I watched Jordan Peele’s Get Out tonight. I don’t know exactly what I’m going to write, but I do know it needs to go behind a cut. There will be spoilers.
My husband and I loved the comedy sketch show Key and Peele. I appreciated almost every sketch, but I especially enjoyed the horror comedy ones. It was like Key and Peele had been watching every horror movie I’d ever watched with me … and then they’d joined me afterward, and laughed with me at how I jumped at shadows.
A few months after watching the show’s last episode, I rewatched it. “The new season can’t begin soon enough!” I told my husband, who gave me a funny look.
“Wait, you didn’t know?”
“They’re moving on to direct … horror.”
“Nooooooooo!” I replied. “No!” Moments later, I grumbled, “Well, damn. At least they’ll be making horror. It’s gonna be smart.”
Fast forward more than a year, to right now. Anthony watched Get Out last week. Tonight was my turn. I enjoyed both the movie itself, and how the audience around me reacted to it. Folks were living the movie with its protagonist.
My husband and two little boys picked me up soon after I left the theater. “Holy shit,” or similar, I murmured softly enough that I hoped my little boys wouldn’t hear me.
We discussed the movie quietly but animatedly the whole way home. While some are calling the movie anti-white “propaganda,” one of Anthony’s favorite things about the movie is how well it would stand up no matter its protagonist’s background. (All the same, Anthony loved getting to experience a movie in which a Black man was a Final Girl.)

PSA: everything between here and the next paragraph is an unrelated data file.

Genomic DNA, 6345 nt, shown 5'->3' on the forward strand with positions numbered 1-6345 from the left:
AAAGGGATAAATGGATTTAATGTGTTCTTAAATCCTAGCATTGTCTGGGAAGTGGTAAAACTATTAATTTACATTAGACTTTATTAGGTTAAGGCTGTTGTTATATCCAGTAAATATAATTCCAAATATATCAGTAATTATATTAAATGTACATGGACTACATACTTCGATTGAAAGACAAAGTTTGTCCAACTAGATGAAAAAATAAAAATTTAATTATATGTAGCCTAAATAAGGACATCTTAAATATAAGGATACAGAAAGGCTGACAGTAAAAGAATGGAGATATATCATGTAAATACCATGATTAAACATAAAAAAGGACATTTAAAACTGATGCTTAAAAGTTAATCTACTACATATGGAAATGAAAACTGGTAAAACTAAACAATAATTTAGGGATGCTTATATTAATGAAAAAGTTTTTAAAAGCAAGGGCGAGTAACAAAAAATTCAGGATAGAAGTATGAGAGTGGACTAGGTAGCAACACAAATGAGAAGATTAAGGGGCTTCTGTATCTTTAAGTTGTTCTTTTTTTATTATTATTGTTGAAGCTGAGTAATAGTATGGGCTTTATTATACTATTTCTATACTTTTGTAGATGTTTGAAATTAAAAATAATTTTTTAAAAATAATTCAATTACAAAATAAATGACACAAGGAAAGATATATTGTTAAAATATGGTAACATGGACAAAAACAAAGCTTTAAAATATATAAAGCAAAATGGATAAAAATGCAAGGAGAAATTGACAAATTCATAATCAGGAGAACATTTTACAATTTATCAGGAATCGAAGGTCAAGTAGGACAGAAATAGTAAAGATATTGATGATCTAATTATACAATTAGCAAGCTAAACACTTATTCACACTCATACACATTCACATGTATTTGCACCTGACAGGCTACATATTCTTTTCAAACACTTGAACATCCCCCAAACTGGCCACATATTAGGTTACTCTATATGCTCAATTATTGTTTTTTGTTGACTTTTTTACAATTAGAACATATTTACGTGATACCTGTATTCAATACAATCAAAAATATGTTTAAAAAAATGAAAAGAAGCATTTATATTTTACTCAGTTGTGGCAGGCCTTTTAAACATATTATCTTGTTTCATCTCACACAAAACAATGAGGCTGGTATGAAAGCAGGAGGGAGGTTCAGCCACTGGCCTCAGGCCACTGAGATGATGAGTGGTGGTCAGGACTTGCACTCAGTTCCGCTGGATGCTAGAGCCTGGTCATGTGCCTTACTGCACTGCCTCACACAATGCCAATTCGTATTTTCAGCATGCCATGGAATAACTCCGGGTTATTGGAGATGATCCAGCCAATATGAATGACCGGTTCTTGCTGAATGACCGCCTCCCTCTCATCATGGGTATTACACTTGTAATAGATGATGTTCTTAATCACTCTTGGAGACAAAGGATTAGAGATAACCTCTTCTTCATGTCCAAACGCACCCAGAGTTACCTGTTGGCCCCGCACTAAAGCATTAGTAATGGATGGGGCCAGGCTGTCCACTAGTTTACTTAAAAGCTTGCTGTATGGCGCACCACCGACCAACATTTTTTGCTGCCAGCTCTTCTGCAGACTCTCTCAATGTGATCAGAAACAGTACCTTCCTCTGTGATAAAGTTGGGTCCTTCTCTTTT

I’ve been devouring politics the last several months, going from apolitical to devoted and invested. Because of this, I watched the movie as both a horror fan and the newly political white wife of a Black man.
“You know what was mind-blowing to me?” I asked. “Seeing how the white people were such raging dicks, but … also how they’re kind-of victims of white supremacy, too. Each generation lived their parents’ realities, taking for granted that it’s … Just How the World Is. So even though they sucked, they also had been manipulated and indoctrinated into being these sad, scary shadow people.” With my mind so oriented toward opportunity costs recently, I was staggered by the thought of who they all might have been in other circumstances, living a “neutral” reality not so detrimental to so many other people.
“And you know what really sticks with me, from the whole movie? This one line: ‘It’s not what he said, but–‘”
“‘–how he said it,'” continued Anthony.
“Yep. It made me wish again that more people would listen to the folks around them and trust what they’re saying.”
I wrote something similar in July 2013: “Race & the willingness to see, or: ‘Don’t be Bob.‘” When I wrote it, I was still baffled and bemused how many people would not listen to and hear others’ descriptions of hardships they’d endured. Having not yet begun trying to speak politics, I didn’t understand that this was itself a small violence situated within a system full of lethal violence.
In the post, my husband, Anthony, played “Zack.” my brother-in-law, Nick, played well meaning but frequently hurtful “Bob.” I modeled a bunch of exchanges between the two, one of which pertains exactly to this post.
I’ve read thousands of pages of politics over the last few months. I’ve got stacks of such books piled high to read in the coming months. The more I read, the more I understand how this failure to hear is fed by and feeds a system that’s been destructive for at least hundreds of years.
And yet, for all I’ve read, somehow … somehow, nothing sums up the pains of bearing systemic burdens quite so well as hearing a good man pleading, quite simply, to really be heard through the skepticism of those who demand incontrovertible evidence to believe: “It’s not what he said. It’s how he said it.”
Non-fiction is necessary to reveal aspects of the truth, but fiction–even horror, as Get Out reveals–plays an important role in fleshing it out so that it can be understood.
Need a chuckle after that? Sure! Here are my three favorite Key & Peele sketches:
3. Pirate Chantey
2. Crispy Socks
1. Aerobics Meltdown (“which is, in itself, its own psychological thriller” — Anthony)